What’s my schedule?


1st block everyday AP Gov

2nd block A Day – Law

2nd block B Day – Government

3rd block A Day – Government

3rd block B Day – Honors US History

4th block everyday – AP US

Best time to reach me – Any day after 1:30.

Silver Season

This year marks my 25th year working in education.     I am larger and balder, but just as ready for the beginning of a new school as I was back in the day.

This year I’m excited to be taking over for Mrs. Whitney in APUS and adding Honors US History to my course load.    I’ve had the opportunity to teach these courses in the past and they rank among my favorite things to do.    I spent a portion of my summer vacation attending an AP Summer Institute to prepare me for the newly redesigned exam.     I can’t wait to get at it.

Also, new this year for our AP courses will be the possibility of students receiving credits from the University of Maine, Fort Kent.   Students in AP Gov can receive three credits and APUS are eligible for six credits.   As a father of college student I know the true value of free credits.   The only students NOT eligible for these credits are those who are already taking two college credits in one semester.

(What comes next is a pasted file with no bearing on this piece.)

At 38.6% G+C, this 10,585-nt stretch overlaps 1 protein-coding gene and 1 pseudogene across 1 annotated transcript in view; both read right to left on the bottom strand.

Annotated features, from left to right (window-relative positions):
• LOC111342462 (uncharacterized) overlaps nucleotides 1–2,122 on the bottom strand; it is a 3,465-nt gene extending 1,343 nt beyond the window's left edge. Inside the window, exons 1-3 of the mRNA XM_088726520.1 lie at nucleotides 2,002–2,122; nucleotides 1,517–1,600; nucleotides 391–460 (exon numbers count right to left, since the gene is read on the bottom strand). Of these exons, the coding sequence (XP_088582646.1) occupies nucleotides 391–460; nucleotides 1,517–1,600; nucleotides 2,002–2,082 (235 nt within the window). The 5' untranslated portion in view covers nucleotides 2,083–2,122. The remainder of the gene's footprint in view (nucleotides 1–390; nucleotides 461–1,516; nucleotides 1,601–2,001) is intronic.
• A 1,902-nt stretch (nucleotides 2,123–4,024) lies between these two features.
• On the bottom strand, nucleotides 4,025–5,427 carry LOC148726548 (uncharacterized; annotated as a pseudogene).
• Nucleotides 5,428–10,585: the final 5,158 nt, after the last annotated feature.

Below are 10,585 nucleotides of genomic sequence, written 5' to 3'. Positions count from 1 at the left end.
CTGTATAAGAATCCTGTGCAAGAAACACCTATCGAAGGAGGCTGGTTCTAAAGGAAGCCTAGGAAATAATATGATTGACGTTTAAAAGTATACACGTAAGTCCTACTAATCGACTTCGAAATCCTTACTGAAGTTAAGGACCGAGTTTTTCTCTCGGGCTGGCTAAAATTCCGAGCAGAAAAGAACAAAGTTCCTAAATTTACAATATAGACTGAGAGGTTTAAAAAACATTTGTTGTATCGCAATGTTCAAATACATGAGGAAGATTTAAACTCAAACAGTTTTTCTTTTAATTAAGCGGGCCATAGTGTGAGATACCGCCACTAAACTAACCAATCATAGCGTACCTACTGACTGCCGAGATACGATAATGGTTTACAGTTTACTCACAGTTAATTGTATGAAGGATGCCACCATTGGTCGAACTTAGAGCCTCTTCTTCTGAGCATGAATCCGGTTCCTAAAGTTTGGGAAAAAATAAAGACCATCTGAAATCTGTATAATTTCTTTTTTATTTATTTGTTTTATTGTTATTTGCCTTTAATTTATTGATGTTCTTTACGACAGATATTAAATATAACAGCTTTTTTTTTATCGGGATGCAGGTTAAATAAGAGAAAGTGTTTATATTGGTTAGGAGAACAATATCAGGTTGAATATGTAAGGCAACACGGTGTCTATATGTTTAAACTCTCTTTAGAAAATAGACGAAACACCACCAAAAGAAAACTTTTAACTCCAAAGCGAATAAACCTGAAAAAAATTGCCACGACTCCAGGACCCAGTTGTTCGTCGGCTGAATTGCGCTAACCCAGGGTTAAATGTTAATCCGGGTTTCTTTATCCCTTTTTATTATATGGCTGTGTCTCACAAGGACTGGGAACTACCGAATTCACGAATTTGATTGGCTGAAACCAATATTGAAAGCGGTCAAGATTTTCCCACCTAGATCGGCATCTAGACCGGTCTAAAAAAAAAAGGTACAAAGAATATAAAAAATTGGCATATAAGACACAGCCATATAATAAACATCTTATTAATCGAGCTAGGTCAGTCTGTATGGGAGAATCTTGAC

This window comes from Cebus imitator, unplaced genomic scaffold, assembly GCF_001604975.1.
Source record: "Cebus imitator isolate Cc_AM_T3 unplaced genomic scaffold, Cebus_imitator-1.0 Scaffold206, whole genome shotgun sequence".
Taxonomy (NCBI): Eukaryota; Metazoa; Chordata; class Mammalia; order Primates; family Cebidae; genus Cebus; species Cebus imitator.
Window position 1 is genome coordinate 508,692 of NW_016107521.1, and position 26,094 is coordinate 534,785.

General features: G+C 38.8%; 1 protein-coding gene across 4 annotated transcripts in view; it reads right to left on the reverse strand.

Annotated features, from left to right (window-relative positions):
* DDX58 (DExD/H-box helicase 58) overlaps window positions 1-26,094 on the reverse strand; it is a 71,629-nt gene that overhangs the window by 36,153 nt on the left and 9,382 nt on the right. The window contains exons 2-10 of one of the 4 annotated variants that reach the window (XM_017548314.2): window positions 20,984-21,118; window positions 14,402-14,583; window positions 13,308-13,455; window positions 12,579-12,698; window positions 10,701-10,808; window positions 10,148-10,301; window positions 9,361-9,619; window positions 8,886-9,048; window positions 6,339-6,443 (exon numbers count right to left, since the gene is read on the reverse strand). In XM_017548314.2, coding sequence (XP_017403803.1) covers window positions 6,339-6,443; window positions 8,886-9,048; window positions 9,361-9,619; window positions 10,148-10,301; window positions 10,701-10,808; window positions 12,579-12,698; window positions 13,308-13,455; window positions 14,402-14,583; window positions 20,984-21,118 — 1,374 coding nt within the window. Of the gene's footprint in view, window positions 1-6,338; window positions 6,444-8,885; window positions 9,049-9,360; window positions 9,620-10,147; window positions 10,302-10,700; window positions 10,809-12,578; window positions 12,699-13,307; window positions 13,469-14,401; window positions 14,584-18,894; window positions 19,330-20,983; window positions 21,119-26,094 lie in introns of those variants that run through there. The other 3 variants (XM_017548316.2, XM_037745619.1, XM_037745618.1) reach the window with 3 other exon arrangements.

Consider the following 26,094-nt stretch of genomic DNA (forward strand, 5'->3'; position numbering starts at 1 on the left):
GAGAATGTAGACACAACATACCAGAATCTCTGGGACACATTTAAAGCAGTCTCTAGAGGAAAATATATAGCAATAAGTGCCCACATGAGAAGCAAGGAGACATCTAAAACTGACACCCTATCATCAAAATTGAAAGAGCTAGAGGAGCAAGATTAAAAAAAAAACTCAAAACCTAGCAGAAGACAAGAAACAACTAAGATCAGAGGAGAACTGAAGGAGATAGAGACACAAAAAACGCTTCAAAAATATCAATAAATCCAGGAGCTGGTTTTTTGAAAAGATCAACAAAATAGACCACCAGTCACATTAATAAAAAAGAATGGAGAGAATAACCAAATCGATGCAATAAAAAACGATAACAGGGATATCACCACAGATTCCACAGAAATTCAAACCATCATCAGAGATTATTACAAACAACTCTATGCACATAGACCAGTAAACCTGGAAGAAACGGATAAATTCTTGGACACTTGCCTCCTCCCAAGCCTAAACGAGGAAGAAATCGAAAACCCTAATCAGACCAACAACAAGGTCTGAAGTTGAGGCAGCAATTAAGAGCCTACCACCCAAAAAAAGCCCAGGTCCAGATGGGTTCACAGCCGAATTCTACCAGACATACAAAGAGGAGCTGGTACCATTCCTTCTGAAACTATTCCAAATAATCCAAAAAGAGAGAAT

This year in government will have the advantage of a presidential race heating up.    I’m looking forward to watching the stocks of individual candidates rising and falling.   I love to hear from parents about how their children is starting to take an interest in the outside world and that your chatting about it in the car or around the dinner table.

In all of my courses this year I’ll be making the transition to Proficiency Based grades.    Although not a gigantic change in the way I’ve done business for years it certainly will be different not putting an A 🙂 on rock star papers that cross my desk.   The parents in this region are probably more comfortable and well versed in grading 1 to 4, but if you have any questions please don’t hesitate to call me at 336-2151 extension 104.

I hope everyone’s school year gets off to a fantastic start.

– Mr. Nolette

Important Dates

Here are some dates you probably want to know about:

Trimester 1

September 1 to November 24

Trimester 2

November 30 to March 11

Trimester 3

March 14 to June 9 (plus the mountain of snow days we may or may not have received)